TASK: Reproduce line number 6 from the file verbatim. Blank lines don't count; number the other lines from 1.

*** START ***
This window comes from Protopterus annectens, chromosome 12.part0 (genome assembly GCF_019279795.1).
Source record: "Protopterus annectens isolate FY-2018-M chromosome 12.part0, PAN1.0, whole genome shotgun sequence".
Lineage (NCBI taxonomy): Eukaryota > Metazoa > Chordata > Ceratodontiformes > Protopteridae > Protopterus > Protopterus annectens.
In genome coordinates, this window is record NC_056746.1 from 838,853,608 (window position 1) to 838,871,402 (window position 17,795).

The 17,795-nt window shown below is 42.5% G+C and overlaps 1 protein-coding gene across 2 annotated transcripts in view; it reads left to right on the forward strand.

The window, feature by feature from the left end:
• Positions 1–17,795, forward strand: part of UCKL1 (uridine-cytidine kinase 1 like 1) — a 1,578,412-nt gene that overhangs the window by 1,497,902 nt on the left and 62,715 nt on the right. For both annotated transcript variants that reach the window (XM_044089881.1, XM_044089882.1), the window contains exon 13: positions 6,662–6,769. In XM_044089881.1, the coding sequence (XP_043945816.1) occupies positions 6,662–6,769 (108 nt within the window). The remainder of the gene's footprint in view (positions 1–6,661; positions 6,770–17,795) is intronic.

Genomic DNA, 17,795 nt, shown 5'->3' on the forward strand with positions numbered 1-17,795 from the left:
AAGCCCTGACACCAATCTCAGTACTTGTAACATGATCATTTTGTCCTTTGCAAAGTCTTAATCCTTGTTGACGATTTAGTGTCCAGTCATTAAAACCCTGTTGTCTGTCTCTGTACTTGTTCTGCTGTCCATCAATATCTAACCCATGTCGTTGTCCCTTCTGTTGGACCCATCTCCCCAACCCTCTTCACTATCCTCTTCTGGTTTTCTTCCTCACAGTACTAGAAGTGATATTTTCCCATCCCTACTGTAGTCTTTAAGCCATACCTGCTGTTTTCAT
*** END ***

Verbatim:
The window, feature by feature from the left end: